the work environment).
Also, if you grew up in a cult and never had relationships with other people before, it might be confusing as to how much to share with new friends or even relatives. Many people who've been in a cult were forced to share every detail of themselves, all the bleeping time. That is not normal. Your new friends do not need to know everything
about you. You can have a bad thought about them, or not want to see them some days, and do not need to share this. Also, if you happen to find yourself in the company of a psychopath (they are very charming, and everywhere), then you give them ammunition by sharing too much. That's how a lot of people leaving a cult might end up in an abusive relationship, or a new cult.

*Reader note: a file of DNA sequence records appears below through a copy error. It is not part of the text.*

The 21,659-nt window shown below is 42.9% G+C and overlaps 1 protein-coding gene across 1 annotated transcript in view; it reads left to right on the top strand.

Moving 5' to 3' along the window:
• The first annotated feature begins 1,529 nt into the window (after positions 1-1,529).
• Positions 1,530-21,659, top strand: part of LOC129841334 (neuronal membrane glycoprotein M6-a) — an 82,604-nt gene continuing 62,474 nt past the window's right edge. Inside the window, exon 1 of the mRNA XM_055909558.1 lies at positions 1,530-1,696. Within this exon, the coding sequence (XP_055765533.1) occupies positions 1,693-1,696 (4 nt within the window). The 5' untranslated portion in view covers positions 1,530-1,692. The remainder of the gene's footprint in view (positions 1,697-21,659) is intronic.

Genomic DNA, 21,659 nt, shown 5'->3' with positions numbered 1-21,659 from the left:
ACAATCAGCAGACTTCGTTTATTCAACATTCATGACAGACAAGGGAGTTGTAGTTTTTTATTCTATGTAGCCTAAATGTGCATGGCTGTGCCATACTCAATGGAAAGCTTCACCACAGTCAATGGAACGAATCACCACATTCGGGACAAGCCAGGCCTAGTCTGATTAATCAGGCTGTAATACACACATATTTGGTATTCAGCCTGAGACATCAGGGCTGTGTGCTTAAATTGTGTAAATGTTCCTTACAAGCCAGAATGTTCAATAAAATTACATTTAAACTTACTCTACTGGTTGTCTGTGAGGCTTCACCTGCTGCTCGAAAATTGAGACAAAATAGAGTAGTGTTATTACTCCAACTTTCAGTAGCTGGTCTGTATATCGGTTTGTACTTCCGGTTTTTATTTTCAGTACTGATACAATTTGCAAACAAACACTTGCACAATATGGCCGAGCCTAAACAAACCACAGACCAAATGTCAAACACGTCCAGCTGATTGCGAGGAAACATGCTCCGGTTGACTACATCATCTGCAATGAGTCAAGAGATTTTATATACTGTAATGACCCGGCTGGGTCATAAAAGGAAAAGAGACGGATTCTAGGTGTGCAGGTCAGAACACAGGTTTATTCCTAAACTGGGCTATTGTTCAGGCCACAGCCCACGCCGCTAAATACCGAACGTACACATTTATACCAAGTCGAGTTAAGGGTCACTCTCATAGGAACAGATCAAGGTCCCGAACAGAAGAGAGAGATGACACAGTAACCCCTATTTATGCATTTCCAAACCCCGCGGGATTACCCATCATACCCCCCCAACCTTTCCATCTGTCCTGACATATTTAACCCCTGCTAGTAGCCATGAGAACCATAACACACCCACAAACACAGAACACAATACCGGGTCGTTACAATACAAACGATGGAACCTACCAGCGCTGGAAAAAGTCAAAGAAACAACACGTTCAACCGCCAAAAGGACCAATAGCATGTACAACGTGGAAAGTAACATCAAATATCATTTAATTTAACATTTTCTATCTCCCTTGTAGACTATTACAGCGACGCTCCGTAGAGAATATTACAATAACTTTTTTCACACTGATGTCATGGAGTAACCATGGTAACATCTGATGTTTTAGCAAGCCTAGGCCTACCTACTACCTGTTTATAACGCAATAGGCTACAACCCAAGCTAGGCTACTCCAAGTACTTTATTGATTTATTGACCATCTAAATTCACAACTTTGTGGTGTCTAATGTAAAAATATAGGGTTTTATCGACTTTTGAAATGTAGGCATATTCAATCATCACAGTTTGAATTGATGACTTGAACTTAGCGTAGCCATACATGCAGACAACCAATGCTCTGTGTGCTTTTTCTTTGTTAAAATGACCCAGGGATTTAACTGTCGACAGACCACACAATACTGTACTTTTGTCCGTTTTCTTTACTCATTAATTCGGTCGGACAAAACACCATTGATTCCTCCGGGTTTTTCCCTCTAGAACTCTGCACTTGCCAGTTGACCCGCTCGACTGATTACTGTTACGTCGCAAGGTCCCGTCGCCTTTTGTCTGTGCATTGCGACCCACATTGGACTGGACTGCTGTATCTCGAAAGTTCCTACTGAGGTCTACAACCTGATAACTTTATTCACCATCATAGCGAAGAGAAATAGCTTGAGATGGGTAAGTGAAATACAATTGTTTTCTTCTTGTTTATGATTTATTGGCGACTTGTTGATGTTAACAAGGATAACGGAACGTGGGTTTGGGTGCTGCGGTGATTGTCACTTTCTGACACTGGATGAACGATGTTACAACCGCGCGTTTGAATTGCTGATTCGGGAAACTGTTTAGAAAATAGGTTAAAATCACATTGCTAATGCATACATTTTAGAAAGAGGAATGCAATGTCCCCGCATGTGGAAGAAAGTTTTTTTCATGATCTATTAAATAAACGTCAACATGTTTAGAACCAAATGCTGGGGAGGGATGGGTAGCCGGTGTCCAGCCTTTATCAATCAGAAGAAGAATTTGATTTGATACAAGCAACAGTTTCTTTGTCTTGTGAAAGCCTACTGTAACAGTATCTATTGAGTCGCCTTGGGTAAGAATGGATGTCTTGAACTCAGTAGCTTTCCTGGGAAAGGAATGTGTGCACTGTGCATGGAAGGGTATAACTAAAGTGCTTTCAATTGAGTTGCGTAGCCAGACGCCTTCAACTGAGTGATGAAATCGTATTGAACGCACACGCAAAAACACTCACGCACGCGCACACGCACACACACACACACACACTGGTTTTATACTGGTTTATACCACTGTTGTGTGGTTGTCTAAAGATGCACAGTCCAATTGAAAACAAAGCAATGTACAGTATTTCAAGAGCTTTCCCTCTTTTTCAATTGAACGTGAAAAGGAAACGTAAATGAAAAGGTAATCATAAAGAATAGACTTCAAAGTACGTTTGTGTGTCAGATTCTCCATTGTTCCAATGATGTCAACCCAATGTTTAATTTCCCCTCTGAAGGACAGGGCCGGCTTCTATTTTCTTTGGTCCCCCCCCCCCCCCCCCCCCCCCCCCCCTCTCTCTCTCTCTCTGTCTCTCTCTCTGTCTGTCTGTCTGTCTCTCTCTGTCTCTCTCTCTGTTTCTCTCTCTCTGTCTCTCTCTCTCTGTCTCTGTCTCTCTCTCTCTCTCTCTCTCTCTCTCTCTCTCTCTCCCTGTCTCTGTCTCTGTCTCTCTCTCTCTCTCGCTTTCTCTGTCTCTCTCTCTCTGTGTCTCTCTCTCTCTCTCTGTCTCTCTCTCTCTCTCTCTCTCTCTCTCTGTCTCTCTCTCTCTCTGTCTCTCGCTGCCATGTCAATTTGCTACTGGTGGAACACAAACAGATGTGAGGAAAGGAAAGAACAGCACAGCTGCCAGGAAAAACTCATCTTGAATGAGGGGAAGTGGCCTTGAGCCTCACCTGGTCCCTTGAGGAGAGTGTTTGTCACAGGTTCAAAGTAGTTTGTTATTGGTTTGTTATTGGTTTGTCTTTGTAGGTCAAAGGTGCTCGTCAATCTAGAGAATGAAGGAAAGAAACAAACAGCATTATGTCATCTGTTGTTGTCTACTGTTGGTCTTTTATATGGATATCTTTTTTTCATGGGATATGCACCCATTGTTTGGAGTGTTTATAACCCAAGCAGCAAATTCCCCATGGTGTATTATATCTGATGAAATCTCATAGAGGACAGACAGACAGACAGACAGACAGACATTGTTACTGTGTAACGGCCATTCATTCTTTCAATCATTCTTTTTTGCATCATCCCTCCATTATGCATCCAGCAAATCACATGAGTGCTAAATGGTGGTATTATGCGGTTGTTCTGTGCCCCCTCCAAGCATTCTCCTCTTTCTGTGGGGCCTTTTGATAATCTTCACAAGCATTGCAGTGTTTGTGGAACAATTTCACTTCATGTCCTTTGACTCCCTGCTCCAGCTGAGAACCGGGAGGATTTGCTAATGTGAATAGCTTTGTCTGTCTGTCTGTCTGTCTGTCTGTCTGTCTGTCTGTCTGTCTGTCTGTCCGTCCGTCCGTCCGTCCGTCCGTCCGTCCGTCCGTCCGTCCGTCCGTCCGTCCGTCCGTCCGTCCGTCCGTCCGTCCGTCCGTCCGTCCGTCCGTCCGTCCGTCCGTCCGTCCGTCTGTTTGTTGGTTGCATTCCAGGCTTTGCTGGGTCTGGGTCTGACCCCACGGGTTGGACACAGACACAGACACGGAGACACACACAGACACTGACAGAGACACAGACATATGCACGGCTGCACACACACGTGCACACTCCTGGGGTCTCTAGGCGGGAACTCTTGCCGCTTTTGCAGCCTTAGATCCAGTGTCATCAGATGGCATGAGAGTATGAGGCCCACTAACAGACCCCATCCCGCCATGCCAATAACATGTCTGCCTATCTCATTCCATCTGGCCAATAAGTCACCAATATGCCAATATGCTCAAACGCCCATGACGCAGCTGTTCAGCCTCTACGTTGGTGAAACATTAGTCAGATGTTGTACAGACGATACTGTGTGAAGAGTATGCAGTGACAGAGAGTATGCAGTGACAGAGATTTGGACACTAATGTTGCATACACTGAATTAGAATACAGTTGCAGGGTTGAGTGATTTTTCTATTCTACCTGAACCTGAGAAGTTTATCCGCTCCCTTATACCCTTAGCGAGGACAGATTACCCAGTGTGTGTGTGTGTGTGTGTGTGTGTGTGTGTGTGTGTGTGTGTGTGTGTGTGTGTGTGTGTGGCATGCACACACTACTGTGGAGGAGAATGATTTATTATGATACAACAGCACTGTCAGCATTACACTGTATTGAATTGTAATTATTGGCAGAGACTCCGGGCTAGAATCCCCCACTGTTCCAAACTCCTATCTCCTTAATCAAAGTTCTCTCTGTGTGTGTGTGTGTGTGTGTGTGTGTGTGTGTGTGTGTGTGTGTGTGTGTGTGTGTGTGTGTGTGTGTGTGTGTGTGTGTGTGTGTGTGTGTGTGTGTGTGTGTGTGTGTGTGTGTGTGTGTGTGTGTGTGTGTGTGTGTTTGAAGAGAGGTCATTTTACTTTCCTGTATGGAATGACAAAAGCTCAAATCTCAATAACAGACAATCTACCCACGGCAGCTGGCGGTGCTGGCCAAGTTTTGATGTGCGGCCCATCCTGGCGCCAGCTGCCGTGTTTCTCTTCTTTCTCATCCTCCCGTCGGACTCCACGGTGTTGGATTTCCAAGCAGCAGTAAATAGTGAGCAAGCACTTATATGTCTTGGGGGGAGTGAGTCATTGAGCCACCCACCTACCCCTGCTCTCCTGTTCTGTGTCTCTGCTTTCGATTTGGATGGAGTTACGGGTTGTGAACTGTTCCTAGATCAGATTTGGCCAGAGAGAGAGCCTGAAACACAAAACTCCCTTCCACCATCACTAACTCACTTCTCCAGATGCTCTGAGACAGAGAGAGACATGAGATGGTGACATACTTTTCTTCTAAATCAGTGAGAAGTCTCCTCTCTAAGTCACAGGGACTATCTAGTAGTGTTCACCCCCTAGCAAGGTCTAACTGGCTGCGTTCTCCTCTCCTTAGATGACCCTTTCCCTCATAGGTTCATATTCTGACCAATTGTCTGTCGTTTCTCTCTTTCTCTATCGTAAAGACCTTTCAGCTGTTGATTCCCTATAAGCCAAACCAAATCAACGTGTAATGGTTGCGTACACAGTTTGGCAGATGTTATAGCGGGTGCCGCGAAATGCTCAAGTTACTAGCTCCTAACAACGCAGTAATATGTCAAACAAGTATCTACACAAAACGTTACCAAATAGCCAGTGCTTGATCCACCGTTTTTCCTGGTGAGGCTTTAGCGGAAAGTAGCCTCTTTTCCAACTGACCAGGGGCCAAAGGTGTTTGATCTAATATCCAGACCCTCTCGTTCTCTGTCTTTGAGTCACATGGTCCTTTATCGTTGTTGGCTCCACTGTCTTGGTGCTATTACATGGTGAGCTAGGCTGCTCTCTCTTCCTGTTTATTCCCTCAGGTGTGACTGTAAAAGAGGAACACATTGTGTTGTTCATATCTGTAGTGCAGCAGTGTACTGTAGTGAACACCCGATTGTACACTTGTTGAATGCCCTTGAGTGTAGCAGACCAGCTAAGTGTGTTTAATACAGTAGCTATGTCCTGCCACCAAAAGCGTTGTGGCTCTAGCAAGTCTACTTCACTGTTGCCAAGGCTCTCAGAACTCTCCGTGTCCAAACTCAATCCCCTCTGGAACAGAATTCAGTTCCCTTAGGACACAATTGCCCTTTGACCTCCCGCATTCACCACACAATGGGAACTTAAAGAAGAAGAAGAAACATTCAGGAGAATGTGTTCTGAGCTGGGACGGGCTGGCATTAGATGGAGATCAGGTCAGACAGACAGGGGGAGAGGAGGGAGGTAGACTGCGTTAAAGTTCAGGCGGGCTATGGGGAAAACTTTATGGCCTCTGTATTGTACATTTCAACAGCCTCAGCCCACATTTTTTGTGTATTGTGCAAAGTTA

Cooperating and respsonding to the feelings of others: Empathy is usually frowned upon in cults, to put it mildly. Everyone is supposed to be hyper sensitive to the needs of the leader, and have no empathy for themselves or others. When you are unable to acknowledge your own feelings, and also have no boundaries, you feel as a group.
For many, coming out of a cult, they might either be oblivious to some of the stuff others are feeling, or hyper sensitive. If a new friend is sad, you are sad. If there's an earthquake far away, you suffer with them. It's quite overwhelming. It's a journey to distance yourself from the feelings of others and finding out who you are, what you feel.